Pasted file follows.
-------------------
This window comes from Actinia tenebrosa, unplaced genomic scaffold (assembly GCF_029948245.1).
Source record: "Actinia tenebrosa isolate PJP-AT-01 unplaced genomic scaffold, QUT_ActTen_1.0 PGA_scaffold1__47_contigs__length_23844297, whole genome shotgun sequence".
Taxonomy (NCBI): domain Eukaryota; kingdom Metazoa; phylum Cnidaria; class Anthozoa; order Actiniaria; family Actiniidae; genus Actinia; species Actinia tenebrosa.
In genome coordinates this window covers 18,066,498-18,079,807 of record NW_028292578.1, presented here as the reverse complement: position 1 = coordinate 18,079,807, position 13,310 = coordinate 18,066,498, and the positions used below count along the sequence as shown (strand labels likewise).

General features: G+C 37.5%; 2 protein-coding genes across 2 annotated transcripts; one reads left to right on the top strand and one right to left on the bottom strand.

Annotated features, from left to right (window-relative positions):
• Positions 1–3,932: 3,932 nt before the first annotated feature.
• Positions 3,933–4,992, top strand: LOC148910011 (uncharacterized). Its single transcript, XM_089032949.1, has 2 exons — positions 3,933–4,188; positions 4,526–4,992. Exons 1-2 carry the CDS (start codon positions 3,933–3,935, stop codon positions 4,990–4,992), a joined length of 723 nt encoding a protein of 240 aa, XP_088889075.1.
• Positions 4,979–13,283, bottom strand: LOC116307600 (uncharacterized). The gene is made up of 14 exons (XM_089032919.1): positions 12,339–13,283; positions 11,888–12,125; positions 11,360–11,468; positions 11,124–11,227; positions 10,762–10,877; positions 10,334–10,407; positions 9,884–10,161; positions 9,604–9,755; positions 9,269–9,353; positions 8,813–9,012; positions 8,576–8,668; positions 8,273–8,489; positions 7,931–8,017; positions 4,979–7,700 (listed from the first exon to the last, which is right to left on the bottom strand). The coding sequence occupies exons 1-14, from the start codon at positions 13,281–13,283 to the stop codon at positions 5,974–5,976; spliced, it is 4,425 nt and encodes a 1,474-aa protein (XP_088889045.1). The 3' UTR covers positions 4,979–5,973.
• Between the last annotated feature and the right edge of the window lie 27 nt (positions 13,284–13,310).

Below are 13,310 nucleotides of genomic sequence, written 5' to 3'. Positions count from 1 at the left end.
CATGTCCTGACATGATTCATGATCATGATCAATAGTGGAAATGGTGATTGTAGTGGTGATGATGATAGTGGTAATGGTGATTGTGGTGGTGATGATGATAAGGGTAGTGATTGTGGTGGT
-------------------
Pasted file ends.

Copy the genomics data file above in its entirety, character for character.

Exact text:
This window comes from Actinia tenebrosa, unplaced genomic scaffold (assembly GCF_029948245.1).
Source record: "Actinia tenebrosa isolate PJP-AT-01 unplaced genomic scaffold, QUT_ActTen_1.0 PGA_scaffold1__47_contigs__length_23844297, whole genome shotgun sequence".
Taxonomy (NCBI): domain Eukaryota; kingdom Metazoa; phylum Cnidaria; class Anthozoa; order Actiniaria; family Actiniidae; genus Actinia; species Actinia tenebrosa.
In genome coordinates this window covers 18,066,498-18,079,807 of record NW_028292578.1, presented here as the reverse complement: position 1 = coordinate 18,079,807, position 13,310 = coordinate 18,066,498, and the positions used below count along the sequence as shown (strand labels likewise).

General features: G+C 37.5%; 2 protein-coding genes across 2 annotated transcripts; one reads left to right on the top strand and one right to left on the bottom strand.

Annotated features, from left to right (window-relative positions):
• Positions 1–3,932: 3,932 nt before the first annotated feature.
• Positions 3,933–4,992, top strand: LOC148910011 (uncharacterized). Its single transcript, XM_089032949.1, has 2 exons — positions 3,933–4,188; positions 4,526–4,992. Exons 1-2 carry the CDS (start codon positions 3,933–3,935, stop codon positions 4,990–4,992), a joined length of 723 nt encoding a protein of 240 aa, XP_088889075.1.
• Positions 4,979–13,283, bottom strand: LOC116307600 (uncharacterized). The gene is made up of 14 exons (XM_089032919.1): positions 12,339–13,283; positions 11,888–12,125; positions 11,360–11,468; positions 11,124–11,227; positions 10,762–10,877; positions 10,334–10,407; positions 9,884–10,161; positions 9,604–9,755; positions 9,269–9,353; positions 8,813–9,012; positions 8,576–8,668; positions 8,273–8,489; positions 7,931–8,017; positions 4,979–7,700 (listed from the first exon to the last, which is right to left on the bottom strand). The coding sequence occupies exons 1-14, from the start codon at positions 13,281–13,283 to the stop codon at positions 5,974–5,976; spliced, it is 4,425 nt and encodes a 1,474-aa protein (XP_088889045.1). The 3' UTR covers positions 4,979–5,973.
• Between the last annotated feature and the right edge of the window lie 27 nt (positions 13,284–13,310).

Below are 13,310 nucleotides of genomic sequence, written 5' to 3'. Positions count from 1 at the left end.
CATGTCCTGACATGATTCATGATCATGATCAATAGTGGAAATGGTGATTGTAGTGGTGATGATGATAGTGGTAATGGTGATTGTGGTGGTGATGATGATAAGGGTAGTGATTGTGGTGGT